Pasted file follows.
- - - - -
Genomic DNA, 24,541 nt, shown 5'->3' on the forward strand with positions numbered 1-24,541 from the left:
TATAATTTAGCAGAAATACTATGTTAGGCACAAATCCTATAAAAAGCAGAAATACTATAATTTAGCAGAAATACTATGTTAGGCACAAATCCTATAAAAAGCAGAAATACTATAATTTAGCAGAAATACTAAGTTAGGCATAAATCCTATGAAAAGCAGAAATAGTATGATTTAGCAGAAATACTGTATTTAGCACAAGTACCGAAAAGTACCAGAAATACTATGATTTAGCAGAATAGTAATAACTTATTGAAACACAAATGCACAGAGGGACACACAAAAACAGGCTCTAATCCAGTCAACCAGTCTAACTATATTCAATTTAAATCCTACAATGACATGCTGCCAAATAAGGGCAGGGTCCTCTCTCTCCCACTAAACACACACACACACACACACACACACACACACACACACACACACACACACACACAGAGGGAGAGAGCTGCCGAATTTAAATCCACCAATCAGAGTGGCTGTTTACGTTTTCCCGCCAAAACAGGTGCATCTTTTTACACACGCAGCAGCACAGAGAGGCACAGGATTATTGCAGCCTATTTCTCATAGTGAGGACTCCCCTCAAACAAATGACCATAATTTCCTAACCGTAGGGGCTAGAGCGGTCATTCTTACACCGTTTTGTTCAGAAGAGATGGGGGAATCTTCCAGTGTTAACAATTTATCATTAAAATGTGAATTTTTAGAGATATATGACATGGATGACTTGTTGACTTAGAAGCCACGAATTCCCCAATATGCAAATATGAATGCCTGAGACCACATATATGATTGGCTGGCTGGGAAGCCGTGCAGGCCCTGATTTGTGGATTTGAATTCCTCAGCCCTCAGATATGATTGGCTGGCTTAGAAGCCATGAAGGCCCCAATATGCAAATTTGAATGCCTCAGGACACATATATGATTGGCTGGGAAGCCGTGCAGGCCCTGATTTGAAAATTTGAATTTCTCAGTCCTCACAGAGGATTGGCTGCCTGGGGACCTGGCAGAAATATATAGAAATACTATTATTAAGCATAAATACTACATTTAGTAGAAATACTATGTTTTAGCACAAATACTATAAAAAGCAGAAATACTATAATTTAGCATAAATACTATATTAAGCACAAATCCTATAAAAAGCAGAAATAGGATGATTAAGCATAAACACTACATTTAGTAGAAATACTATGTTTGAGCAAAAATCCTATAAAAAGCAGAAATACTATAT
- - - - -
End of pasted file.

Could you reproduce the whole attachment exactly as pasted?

Genomic DNA, 24,541 nt, shown 5'->3' on the forward strand with positions numbered 1-24,541 from the left:
TATAATTTAGCAGAAATACTATGTTAGGCACAAATCCTATAAAAAGCAGAAATACTATAATTTAGCAGAAATACTATGTTAGGCACAAATCCTATAAAAAGCAGAAATACTATAATTTAGCAGAAATACTAAGTTAGGCATAAATCCTATGAAAAGCAGAAATAGTATGATTTAGCAGAAATACTGTATTTAGCACAAGTACCGAAAAGTACCAGAAATACTATGATTTAGCAGAATAGTAATAACTTATTGAAACACAAATGCACAGAGGGACACACAAAAACAGGCTCTAATCCAGTCAACCAGTCTAACTATATTCAATTTAAATCCTACAATGACATGCTGCCAAATAAGGGCAGGGTCCTCTCTCTCCCACTAAACACACACACACACACACACACACACACACACACACACACACACACACACACACAGAGGGAGAGAGCTGCCGAATTTAAATCCACCAATCAGAGTGGCTGTTTACGTTTTCCCGCCAAAACAGGTGCATCTTTTTACACACGCAGCAGCACAGAGAGGCACAGGATTATTGCAGCCTATTTCTCATAGTGAGGACTCCCCTCAAACAAATGACCATAATTTCCTAACCGTAGGGGCTAGAGCGGTCATTCTTACACCGTTTTGTTCAGAAGAGATGGGGGAATCTTCCAGTGTTAACAATTTATCATTAAAATGTGAATTTTTAGAGATATATGACATGGATGACTTGTTGACTTAGAAGCCACGAATTCCCCAATATGCAAATATGAATGCCTGAGACCACATATATGATTGGCTGGCTGGGAAGCCGTGCAGGCCCTGATTTGTGGATTTGAATTCCTCAGCCCTCAGATATGATTGGCTGGCTTAGAAGCCATGAAGGCCCCAATATGCAAATTTGAATGCCTCAGGACACATATATGATTGGCTGGGAAGCCGTGCAGGCCCTGATTTGAAAATTTGAATTTCTCAGTCCTCACAGAGGATTGGCTGCCTGGGGACCTGGCAGAAATATATAGAAATACTATTATTAAGCATAAATACTACATTTAGTAGAAATACTATGTTTTAGCACAAATACTATAAAAAGCAGAAATACTATAATTTAGCATAAATACTATATTAAGCACAAATCCTATAAAAAGCAGAAATAGGATGATTAAGCATAAACACTACATTTAGTAGAAATACTATGTTTGAGCAAAAATCCTATAAAAAGCAGAAATACTATAT